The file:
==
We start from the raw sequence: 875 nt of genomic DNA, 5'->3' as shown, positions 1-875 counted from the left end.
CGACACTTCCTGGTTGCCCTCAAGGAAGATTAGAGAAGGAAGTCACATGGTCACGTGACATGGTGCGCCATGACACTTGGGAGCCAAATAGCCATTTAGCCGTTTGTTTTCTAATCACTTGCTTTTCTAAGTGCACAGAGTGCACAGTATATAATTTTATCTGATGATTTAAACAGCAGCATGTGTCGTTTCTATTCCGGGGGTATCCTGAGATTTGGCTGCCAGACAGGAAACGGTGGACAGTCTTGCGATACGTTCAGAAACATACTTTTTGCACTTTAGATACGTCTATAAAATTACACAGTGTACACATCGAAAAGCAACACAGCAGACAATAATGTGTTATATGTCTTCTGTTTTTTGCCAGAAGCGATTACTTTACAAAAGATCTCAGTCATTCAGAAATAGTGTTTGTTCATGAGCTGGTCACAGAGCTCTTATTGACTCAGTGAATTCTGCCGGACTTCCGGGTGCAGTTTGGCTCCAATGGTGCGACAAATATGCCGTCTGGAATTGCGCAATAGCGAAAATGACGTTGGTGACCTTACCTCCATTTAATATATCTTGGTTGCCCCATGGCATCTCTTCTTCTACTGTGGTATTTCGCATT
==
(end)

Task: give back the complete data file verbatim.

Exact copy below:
We start from the raw sequence: 875 nt of genomic DNA, 5'->3' as shown, positions 1-875 counted from the left end.
CGACACTTCCTGGTTGCCCTCAAGGAAGATTAGAGAAGGAAGTCACATGGTCACGTGACATGGTGCGCCATGACACTTGGGAGCCAAATAGCCATTTAGCCGTTTGTTTTCTAATCACTTGCTTTTCTAAGTGCACAGAGTGCACAGTATATAATTTTATCTGATGATTTAAACAGCAGCATGTGTCGTTTCTATTCCGGGGGTATCCTGAGATTTGGCTGCCAGACAGGAAACGGTGGACAGTCTTGCGATACGTTCAGAAACATACTTTTTGCACTTTAGATACGTCTATAAAATTACACAGTGTACACATCGAAAAGCAACACAGCAGACAATAATGTGTTATATGTCTTCTGTTTTTTGCCAGAAGCGATTACTTTACAAAAGATCTCAGTCATTCAGAAATAGTGTTTGTTCATGAGCTGGTCACAGAGCTCTTATTGACTCAGTGAATTCTGCCGGACTTCCGGGTGCAGTTTGGCTCCAATGGTGCGACAAATATGCCGTCTGGAATTGCGCAATAGCGAAAATGACGTTGGTGACCTTACCTCCATTTAATATATCTTGGTTGCCCCATGGCATCTCTTCTTCTACTGTGGTATTTCGCATT